At the UNFCCC COP 21 climate talks held in Paris in December 2015, it was announced that Germany, Norway, and the United Kingdom discussed the great potential of the REDD+ program in achieving the two degree Celsius (2°C) limit on climate change and made an agreement to give US$5 billion over the next six years.
The REDD+ initiative (short for Reducing Emissions from Deforestation and Forest Degradation) was formally put on the global climate agenda back in 2005 at the COP15 talks. The UNFCCC established the project, aiming to utilize forests as a stock that contains carbon, and selling their storage capacity as carbon credits.
Jakob Hörl, a current Masters student in Forestry Science, discussed progress on REDD+ with the 2015 group of Global Landscapes Forum Social Reporters in preparation for the event. “Since the initiation 10 years ago, REDD+ has passed through the three stages and is now at its final crucial element before the implementation: the financing,” said Hörl.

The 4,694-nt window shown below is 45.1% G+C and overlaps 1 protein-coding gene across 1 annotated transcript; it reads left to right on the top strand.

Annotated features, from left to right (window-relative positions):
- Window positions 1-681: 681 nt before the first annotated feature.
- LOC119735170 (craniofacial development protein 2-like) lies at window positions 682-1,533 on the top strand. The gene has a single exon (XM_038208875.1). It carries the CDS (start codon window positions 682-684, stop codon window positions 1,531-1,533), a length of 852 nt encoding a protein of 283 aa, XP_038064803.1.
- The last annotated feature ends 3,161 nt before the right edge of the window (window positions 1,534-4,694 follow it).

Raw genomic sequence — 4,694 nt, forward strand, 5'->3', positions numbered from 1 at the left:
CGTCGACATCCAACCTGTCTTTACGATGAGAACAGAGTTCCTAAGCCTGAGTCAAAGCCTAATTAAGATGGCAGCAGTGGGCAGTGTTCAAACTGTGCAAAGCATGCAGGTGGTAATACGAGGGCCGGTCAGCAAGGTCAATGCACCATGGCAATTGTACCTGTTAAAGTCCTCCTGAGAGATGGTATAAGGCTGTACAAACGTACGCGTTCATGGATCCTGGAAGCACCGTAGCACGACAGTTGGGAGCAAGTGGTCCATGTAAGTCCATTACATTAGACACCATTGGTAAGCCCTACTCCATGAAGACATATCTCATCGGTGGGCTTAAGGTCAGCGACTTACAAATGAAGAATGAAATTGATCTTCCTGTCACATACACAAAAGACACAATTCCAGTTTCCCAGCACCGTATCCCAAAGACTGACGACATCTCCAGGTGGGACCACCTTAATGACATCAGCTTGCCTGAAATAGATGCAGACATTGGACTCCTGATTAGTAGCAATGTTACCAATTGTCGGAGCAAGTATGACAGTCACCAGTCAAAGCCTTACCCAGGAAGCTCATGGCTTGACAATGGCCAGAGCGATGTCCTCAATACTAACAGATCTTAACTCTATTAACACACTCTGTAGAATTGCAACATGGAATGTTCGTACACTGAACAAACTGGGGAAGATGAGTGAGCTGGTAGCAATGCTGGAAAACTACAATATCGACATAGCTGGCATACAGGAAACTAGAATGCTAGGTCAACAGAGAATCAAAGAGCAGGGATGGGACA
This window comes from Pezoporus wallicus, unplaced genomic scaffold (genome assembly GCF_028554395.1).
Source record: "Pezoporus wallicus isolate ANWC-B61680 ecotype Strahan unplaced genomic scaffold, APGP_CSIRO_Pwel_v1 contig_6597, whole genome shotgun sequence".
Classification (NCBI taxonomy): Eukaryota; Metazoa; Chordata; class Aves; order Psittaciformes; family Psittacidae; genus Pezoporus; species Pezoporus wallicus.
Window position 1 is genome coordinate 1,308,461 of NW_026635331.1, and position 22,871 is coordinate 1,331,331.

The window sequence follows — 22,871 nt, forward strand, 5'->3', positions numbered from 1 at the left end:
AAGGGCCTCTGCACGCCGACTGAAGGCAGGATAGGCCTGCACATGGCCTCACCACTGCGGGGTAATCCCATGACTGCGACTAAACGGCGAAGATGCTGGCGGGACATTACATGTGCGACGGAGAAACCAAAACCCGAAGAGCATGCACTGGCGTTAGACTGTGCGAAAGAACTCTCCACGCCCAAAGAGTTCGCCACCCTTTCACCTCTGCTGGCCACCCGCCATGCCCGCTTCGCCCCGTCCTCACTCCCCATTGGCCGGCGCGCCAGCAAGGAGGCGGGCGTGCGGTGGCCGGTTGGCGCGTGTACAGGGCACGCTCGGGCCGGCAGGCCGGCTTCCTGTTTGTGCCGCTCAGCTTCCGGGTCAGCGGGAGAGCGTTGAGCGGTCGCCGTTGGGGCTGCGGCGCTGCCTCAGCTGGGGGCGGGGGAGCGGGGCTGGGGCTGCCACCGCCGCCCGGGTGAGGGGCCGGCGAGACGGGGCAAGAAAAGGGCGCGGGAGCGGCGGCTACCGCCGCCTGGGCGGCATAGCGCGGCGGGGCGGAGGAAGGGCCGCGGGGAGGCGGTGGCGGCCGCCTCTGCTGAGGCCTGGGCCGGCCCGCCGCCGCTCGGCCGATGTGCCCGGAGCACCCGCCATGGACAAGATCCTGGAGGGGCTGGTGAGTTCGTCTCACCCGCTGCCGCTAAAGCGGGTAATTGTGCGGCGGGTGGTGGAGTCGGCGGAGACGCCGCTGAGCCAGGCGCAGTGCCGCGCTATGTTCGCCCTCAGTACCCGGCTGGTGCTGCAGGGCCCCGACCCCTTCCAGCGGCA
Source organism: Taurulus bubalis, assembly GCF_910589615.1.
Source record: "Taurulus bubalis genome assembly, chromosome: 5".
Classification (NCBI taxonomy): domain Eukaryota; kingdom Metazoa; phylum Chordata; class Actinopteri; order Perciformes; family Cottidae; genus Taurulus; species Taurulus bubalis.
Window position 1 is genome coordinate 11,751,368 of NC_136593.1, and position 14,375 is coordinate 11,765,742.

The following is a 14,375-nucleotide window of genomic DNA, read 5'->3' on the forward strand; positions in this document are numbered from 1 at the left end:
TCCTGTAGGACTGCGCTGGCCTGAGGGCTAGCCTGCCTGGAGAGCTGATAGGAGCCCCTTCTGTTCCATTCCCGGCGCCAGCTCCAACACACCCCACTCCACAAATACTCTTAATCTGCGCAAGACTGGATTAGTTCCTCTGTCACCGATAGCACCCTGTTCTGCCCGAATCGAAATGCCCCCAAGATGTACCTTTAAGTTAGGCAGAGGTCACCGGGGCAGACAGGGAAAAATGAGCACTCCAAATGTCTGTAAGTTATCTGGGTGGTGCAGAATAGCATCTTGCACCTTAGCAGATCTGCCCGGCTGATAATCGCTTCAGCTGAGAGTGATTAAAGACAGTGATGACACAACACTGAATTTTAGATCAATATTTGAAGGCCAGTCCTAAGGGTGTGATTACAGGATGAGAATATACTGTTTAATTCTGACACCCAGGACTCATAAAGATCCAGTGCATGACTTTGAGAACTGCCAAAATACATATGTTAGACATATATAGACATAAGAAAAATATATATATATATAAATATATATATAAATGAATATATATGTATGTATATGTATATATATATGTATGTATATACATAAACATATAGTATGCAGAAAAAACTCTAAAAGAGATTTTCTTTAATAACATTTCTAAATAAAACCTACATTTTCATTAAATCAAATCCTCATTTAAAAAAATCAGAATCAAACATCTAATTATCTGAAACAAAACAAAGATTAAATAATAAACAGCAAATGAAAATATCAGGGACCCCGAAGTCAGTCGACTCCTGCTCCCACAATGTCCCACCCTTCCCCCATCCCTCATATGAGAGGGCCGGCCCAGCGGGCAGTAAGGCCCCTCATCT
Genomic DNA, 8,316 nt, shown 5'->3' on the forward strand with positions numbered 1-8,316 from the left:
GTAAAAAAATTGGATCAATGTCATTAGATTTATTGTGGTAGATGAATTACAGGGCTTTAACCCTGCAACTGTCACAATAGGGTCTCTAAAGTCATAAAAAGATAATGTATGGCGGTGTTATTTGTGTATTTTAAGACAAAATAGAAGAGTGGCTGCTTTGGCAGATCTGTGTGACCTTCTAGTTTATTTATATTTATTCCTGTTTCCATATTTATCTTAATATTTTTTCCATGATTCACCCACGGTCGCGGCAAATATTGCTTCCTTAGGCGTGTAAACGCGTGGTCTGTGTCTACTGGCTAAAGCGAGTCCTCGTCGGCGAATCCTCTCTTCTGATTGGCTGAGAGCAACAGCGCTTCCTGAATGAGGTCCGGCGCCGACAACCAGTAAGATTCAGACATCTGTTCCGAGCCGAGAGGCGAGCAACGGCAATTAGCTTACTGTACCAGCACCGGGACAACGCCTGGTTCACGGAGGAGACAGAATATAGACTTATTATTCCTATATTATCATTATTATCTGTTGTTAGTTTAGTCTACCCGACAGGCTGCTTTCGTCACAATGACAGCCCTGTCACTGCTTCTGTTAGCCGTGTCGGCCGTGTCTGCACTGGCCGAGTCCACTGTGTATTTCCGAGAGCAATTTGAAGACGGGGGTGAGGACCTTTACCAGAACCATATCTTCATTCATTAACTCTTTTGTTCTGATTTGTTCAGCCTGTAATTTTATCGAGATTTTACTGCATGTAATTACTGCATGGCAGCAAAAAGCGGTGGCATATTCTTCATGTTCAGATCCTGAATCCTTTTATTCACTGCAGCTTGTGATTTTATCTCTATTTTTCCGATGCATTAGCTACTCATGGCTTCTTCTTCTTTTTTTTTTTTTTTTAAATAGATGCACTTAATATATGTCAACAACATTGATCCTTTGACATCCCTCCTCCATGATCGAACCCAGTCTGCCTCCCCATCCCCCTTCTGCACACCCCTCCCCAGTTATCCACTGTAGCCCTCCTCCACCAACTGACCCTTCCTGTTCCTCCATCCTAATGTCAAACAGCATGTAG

When the three countries declared their financial commitment on Monday, this signified a crucial step towards seeing the real effects of REDD+ in mitigating climate change.
Furthermore, the Green Climate Fund, a mechanism of the UNFCCC, is now ready to ready to provide even greater financial support towards REDD+ activities.
However, REDD+ is an expensive process, so more money is still needed. Hörl questions whether countries will provide enough money and resources to really meet the 2°C target in time.
‘The initiation process and pilot stages have already take ten years to complete, and it takes about ten to fifteen to see the real benefits from REDD+ activities. In order to meet the 2°C target, implementation needs to be done soon.”
Progress made during the UNFCCC COP 21 climate talks is evidence of a clear consensus on the international scale, which is promising for the future of landscapes and forests.
However, the ability to implement these frameworks remains limited by the lack of funding; the last hurdle before REDD+ is ready to make some real changes before the ticking clock runs out. The time for tangible progress is now.